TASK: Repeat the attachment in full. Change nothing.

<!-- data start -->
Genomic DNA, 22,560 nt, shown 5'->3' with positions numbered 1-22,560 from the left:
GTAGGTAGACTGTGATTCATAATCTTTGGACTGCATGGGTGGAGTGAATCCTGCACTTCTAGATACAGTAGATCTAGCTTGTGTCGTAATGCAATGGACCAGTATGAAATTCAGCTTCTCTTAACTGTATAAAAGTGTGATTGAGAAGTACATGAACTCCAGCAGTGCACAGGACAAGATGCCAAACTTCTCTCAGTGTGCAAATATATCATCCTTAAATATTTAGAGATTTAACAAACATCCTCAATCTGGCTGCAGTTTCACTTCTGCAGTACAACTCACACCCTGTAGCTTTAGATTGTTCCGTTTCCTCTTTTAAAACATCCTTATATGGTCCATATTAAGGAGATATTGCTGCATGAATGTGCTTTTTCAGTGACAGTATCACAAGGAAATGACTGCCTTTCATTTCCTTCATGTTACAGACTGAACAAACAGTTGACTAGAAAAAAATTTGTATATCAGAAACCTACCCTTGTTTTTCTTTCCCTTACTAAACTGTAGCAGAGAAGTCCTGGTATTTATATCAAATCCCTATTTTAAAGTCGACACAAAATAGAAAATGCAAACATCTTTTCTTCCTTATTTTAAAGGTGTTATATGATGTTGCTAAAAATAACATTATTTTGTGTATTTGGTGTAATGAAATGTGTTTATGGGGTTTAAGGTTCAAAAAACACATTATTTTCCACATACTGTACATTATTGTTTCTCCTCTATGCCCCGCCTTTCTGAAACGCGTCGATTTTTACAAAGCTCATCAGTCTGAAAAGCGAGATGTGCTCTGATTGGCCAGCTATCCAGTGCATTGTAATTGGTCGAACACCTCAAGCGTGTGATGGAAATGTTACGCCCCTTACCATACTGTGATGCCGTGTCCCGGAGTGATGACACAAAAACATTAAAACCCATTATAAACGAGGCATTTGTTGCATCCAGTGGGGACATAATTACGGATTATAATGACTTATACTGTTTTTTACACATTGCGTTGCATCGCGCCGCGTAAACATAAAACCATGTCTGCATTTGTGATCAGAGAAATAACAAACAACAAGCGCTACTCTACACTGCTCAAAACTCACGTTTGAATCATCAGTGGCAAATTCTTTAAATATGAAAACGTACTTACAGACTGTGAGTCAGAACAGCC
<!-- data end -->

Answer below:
Genomic DNA, 22,560 nt, shown 5'->3' with positions numbered 1-22,560 from the left:
GTAGGTAGACTGTGATTCATAATCTTTGGACTGCATGGGTGGAGTGAATCCTGCACTTCTAGATACAGTAGATCTAGCTTGTGTCGTAATGCAATGGACCAGTATGAAATTCAGCTTCTCTTAACTGTATAAAAGTGTGATTGAGAAGTACATGAACTCCAGCAGTGCACAGGACAAGATGCCAAACTTCTCTCAGTGTGCAAATATATCATCCTTAAATATTTAGAGATTTAACAAACATCCTCAATCTGGCTGCAGTTTCACTTCTGCAGTACAACTCACACCCTGTAGCTTTAGATTGTTCCGTTTCCTCTTTTAAAACATCCTTATATGGTCCATATTAAGGAGATATTGCTGCATGAATGTGCTTTTTCAGTGACAGTATCACAAGGAAATGACTGCCTTTCATTTCCTTCATGTTACAGACTGAACAAACAGTTGACTAGAAAAAAATTTGTATATCAGAAACCTACCCTTGTTTTTCTTTCCCTTACTAAACTGTAGCAGAGAAGTCCTGGTATTTATATCAAATCCCTATTTTAAAGTCGACACAAAATAGAAAATGCAAACATCTTTTCTTCCTTATTTTAAAGGTGTTATATGATGTTGCTAAAAATAACATTATTTTGTGTATTTGGTGTAATGAAATGTGTTTATGGGGTTTAAGGTTCAAAAAACACATTATTTTCCACATACTGTACATTATTGTTTCTCCTCTATGCCCCGCCTTTCTGAAACGCGTCGATTTTTACAAAGCTCATCAGTCTGAAAAGCGAGATGTGCTCTGATTGGCCAGCTATCCAGTGCATTGTAATTGGTCGAACACCTCAAGCGTGTGATGGAAATGTTACGCCCCTTACCATACTGTGATGCCGTGTCCCGGAGTGATGACACAAAAACATTAAAACCCATTATAAACGAGGCATTTGTTGCATCCAGTGGGGACATAATTACGGATTATAATGACTTATACTGTTTTTTACACATTGCGTTGCATCGCGCCGCGTAAACATAAAACCATGTCTGCATTTGTGATCAGAGAAATAACAAACAACAAGCGCTACTCTACACTGCTCAAAACTCACGTTTGAATCATCAGTGGCAAATTCTTTAAATATGAAAACGTACTTACAGACTGTGAGTCAGAACAGCC